Black and other minority workers more likely to be in insecure work, claims TUC

Black and minority ethnic workers are far more likely to be trapped in temporary and insecure work, according to a new TUC analysis published to mark the start of its annual Black Workers Conference. The analysis claims  to show how BME workers are faring worse than white workers in the jobs market.

There are 3.9 million BME working people in the UK. The TUC study claims they are:

• More than twice as likely to be stuck on agency contracts than white workers

• Much more likely to be on zero-hours contracts – 1 in 24 BME workers are on zero-hours contracts, compared to 1 in 42 white workers

• 1 in 13 BME workers (264,000) are in temporary work, compared to 1 in 19 white workers

 

Underemployment and low pay

The analysis shows that many BME workers are experiencing the double hit of underemployment and low pay. BME working people are twice as likely to report not having enough hours to make ends meet.  And many are working in temporary and zero-hours jobs where pay is typically a third less an hour than for those on permanent contracts.

This financial insecurity places many BME workers and their families under significant financial stress and is a result of widespread institutional racism in the labour market, says the TUC.

TUC General Secretary Frances O’Grady said: “Far too many BME workers are stuck in low-paid, insecure and temporary work.  This has a huge impact on their living standards and life chances.  This problem isn’t simply going to disappear over time. We need a co-ordinated approach led by government to confront inequality and racism in the labour market – and wider society.”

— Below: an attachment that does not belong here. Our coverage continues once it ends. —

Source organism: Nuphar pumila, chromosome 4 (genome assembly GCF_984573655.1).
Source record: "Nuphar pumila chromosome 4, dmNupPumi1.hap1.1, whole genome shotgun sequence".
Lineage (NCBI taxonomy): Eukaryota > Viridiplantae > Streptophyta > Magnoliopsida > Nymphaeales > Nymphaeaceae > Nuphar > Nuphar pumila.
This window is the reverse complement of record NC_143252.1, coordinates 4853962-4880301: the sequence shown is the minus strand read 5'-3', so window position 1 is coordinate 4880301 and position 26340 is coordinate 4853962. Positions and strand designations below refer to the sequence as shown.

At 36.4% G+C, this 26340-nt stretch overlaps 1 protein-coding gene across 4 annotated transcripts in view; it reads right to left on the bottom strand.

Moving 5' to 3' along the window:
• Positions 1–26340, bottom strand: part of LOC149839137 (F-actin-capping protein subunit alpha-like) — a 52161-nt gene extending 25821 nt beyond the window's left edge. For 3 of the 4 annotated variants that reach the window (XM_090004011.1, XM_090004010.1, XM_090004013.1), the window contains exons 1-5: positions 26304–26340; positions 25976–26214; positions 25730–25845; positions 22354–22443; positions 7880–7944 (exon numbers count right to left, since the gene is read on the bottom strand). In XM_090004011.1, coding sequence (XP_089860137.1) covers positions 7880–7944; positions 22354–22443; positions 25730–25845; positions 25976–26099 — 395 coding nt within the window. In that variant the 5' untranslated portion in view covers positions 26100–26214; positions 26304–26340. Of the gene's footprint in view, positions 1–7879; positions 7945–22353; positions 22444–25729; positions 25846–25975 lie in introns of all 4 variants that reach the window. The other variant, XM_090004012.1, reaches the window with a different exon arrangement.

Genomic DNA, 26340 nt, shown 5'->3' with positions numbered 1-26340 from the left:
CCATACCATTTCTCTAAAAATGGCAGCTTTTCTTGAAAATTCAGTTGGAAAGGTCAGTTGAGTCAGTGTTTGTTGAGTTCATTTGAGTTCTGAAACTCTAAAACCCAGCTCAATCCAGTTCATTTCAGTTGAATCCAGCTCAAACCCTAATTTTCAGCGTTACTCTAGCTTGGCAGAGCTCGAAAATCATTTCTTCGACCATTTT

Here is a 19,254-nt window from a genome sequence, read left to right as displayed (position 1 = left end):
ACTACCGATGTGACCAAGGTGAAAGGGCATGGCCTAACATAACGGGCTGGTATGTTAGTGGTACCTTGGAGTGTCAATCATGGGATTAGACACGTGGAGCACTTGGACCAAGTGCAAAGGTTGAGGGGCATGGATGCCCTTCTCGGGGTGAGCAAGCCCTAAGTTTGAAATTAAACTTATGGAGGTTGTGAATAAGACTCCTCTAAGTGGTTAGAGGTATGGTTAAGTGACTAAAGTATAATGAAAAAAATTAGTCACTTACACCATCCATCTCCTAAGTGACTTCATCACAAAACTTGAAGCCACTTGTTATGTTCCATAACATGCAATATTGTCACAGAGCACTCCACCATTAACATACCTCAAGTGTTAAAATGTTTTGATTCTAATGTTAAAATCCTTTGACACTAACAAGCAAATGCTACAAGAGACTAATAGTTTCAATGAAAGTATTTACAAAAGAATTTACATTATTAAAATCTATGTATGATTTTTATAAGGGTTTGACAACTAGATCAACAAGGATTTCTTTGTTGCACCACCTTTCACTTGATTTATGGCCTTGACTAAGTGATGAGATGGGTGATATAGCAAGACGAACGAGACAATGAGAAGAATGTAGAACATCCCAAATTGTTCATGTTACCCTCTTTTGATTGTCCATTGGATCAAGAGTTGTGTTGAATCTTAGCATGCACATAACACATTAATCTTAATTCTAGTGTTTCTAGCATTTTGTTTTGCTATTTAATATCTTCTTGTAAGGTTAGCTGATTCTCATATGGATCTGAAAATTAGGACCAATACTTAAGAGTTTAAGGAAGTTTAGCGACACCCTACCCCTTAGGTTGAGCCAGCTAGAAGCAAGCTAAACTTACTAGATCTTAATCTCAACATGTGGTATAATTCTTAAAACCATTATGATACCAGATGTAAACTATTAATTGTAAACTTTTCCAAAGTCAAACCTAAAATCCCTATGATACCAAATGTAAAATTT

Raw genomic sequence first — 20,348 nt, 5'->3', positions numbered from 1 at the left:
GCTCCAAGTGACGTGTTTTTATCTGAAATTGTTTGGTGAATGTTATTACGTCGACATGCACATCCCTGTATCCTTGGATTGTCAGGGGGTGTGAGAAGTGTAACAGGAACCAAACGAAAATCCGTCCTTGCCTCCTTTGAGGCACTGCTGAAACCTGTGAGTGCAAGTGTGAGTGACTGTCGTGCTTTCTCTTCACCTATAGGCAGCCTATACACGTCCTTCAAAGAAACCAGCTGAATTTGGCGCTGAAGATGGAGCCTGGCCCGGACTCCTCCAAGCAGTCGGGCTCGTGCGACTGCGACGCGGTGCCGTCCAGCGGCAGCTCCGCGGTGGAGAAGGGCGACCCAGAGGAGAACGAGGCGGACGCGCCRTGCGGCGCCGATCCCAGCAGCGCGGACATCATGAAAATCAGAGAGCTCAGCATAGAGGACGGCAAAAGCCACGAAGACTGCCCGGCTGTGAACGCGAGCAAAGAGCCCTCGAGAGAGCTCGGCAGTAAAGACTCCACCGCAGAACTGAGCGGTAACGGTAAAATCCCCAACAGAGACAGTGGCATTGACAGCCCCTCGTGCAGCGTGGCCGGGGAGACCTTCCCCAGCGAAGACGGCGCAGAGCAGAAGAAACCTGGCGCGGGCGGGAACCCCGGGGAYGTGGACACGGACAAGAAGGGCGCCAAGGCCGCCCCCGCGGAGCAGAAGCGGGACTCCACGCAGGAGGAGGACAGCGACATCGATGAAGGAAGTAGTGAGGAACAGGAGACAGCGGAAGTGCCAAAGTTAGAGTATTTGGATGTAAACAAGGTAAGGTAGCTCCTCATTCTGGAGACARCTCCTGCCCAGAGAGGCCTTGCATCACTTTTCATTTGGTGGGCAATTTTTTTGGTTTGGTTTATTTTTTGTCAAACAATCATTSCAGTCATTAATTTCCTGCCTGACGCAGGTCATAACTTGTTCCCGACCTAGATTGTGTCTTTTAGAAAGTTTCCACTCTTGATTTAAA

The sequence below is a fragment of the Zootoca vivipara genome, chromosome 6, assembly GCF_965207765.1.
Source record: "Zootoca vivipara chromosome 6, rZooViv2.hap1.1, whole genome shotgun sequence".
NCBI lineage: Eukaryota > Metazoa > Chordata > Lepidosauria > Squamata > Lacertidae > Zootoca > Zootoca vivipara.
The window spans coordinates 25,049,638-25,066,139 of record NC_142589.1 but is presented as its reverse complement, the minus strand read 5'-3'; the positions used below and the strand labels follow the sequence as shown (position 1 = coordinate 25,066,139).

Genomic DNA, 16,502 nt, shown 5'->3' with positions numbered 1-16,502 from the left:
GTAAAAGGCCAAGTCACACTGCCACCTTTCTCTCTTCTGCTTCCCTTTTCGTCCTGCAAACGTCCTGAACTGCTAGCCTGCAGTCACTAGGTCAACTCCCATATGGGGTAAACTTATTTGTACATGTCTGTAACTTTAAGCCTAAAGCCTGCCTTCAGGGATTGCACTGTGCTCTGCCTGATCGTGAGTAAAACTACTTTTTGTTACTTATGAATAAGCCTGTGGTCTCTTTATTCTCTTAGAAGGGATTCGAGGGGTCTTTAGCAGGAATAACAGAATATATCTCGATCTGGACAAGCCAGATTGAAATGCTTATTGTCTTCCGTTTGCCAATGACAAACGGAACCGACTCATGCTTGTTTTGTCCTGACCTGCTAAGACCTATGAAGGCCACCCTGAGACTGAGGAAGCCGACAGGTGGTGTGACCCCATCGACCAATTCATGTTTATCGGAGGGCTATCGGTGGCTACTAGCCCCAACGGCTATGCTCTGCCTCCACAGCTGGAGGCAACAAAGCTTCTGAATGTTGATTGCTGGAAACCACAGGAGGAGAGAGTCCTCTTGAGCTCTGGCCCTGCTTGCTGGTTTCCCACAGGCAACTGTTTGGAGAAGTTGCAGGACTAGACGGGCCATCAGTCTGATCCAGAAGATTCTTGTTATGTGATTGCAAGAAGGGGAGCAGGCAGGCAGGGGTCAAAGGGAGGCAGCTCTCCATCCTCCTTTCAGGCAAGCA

The TUC is calling on the government to:

• Legislate to introduce mandatory ethnicity pay gap reporting for all employers with more than 50 employees, including a duty to produce an action plan

• Ban ZHCs and offer all workers guaranteed hours

• Reform the rules so that all workers benefit from the same minimum employment rights, including statutory redundancy pay, protection from unfair dismissal and family friendly rights

• Collect and publish data on BME pay, recruitment, promotion and dismissal, ahead of government action on mandatory ethnicity pay gap reporting

• Set targets for improving race equality within their organisations

• Measure and report progress against those targets annually

• Work with trade unions to establish targets and develop positive action measures to address racial inequalities within the workforce

• Make it clear they have zero tolerance of racism and support all staff who raise concerns about racism

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